FIGS. 1A & 1B are illustrations of a radiotherapy clinical treatment machines to provide therapeutic and diagnostic radiation, each directed to a different imager. FIG. 1A is an illustration of the radiotherapy machine having a single diagnostic X-ray source directed to a single imager. The radiotherapy machine has a therapeutic radiation source directed to a therapeutic imager along a first axis and the diagnostic X-rays are directed to the second imager along an axis that is 90° from the first axis. This apparatus places the therapeutic radiation source capable of propagating radiation in the megavoltage (MV) energy range and the kilovoltage (kV) diagnostic radiation source on different support structures. Each radiation source has an imager opposing that is in line to the respective radiation source along an axis.
FIG. 1B is an illustration of the radiotherapy machine having dual diagnostic X-ray sources, each directed to a separate diagnostic imager. The radiotherapy machine has a therapeutic radiation source capable of propagating a therapeutic radiation beam along an axis to a therapeutic imager. Attached to support structures are two diagnostic radiation sources that can propagate diagnostic X-rays at off-angles from the therapeutic radiation axis. Each radiation source as an imager in line to receive the radiation. The entire structure of radiation sources and imagers can be pivoted together by a common base.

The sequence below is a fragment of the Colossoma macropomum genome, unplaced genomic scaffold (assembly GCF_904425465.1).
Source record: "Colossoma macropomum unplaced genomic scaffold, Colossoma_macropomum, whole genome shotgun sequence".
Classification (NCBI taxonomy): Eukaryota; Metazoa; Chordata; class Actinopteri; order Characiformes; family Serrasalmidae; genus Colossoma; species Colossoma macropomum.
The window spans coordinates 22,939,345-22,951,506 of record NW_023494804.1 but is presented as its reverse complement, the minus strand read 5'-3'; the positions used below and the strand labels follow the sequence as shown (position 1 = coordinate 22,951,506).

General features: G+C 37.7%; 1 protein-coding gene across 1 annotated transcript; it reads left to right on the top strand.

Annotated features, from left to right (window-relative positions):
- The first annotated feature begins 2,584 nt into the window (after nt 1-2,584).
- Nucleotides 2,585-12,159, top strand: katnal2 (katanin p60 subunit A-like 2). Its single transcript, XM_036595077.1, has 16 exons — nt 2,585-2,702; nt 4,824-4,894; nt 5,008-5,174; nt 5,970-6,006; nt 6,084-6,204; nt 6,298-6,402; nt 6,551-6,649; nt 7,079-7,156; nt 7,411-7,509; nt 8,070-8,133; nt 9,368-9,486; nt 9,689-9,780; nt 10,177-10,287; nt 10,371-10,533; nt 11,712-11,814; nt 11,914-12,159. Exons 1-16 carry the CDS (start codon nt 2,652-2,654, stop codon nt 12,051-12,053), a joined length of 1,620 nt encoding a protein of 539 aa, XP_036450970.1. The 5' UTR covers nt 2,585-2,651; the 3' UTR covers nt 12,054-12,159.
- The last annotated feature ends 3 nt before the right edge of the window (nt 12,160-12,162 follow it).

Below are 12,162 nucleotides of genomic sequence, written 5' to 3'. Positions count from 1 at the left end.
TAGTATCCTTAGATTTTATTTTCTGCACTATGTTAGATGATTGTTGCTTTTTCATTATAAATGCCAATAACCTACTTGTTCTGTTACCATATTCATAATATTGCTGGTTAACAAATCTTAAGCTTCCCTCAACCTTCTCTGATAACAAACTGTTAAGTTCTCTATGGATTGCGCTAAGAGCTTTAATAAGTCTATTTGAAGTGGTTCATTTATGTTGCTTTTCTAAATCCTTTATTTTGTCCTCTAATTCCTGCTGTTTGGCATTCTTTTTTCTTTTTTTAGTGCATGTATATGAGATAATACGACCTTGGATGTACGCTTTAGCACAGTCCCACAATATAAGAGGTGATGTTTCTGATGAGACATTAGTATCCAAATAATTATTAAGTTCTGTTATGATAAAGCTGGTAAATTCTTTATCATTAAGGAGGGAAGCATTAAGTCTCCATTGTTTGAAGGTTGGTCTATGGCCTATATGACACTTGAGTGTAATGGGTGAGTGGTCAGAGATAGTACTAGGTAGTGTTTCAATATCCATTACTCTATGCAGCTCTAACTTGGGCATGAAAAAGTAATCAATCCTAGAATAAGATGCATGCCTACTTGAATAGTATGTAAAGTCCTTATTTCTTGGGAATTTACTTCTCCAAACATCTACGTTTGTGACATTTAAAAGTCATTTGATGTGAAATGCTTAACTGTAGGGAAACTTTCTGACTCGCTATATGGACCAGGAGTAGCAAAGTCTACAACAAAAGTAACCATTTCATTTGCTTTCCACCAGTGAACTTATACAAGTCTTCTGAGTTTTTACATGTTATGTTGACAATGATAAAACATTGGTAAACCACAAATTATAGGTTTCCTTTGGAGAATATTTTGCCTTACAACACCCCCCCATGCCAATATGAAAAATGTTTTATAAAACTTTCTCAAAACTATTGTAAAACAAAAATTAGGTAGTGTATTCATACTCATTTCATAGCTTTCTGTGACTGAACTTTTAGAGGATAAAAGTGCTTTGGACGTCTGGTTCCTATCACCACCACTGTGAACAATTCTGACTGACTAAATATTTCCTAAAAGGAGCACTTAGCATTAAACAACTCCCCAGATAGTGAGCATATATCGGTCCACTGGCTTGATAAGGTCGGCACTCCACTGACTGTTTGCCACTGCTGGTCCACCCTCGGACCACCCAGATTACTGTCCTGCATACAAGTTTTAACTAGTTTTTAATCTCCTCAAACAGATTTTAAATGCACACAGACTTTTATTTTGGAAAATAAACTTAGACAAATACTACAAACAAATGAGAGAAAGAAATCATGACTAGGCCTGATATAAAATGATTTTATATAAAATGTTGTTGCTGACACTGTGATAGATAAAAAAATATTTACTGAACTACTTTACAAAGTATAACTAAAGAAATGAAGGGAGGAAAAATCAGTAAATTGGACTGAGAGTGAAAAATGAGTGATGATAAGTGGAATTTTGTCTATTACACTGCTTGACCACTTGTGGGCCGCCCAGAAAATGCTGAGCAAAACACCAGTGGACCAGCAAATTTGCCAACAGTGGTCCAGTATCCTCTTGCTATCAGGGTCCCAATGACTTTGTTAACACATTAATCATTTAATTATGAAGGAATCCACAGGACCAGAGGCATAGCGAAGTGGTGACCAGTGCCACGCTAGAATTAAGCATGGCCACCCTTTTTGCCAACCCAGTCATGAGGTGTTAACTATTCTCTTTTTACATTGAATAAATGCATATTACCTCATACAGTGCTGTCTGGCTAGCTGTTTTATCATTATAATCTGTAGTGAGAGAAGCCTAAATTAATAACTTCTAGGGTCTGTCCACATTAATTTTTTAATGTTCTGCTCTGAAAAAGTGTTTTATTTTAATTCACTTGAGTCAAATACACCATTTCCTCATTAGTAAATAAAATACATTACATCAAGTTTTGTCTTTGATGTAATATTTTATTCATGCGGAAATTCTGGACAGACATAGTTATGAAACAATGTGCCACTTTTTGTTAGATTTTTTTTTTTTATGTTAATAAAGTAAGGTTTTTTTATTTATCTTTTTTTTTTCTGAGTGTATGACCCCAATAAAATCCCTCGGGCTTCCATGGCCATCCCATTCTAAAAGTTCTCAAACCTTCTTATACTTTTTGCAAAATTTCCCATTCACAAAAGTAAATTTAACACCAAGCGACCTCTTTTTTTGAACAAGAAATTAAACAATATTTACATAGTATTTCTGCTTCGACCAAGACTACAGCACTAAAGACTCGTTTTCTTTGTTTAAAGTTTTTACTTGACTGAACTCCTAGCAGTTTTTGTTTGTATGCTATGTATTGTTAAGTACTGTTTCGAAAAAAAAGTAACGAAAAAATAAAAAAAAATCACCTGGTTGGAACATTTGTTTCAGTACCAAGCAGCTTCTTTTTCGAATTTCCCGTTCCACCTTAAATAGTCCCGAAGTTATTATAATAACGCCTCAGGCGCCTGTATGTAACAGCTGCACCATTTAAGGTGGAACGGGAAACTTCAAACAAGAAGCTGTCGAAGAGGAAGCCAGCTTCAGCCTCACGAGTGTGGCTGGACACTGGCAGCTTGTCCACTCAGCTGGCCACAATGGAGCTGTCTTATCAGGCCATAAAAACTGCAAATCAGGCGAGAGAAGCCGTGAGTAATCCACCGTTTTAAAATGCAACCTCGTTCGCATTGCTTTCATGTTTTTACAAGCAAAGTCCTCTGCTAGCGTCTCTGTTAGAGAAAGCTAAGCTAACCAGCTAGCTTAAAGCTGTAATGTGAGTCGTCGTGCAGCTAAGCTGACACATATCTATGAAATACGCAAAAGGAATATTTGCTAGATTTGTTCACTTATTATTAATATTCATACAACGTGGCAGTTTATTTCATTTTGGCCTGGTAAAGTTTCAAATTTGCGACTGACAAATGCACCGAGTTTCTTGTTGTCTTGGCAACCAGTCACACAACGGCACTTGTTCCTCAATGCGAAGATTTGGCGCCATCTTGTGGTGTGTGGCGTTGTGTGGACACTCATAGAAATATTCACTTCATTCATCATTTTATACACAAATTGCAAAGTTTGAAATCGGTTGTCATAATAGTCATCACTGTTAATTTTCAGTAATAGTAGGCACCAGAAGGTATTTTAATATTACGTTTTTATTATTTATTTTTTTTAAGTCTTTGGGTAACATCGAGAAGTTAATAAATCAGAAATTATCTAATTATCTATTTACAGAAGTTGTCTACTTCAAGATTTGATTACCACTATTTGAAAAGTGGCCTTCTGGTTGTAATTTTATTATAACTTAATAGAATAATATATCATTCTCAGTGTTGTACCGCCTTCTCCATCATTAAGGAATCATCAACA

Cancer patients usually need to lie on their backs for radiation treatment and the patient's anatomy can shift markedly from supine to prone positions. In order to irradiate the target volume from different directions without turning the patient over, 360° rotation of the support structure holding the radiation source is needed. For convenience in setting up the patient, the isocenter around which the equipment rotates should not be too high above the floor. Adequate space must be provided between the isocenter and the radiation head for radiation technologist access to the patient and for rotation clearance around the patient. This leaves a quite limited amount of space for the various components such as the radiation shielding in the radiation head, and particularly for the magnet system. To a significant extent, the design challenge over the years has been to stay within this space, to reduce cost where possible, and while making major advances in the clinical utility of machines.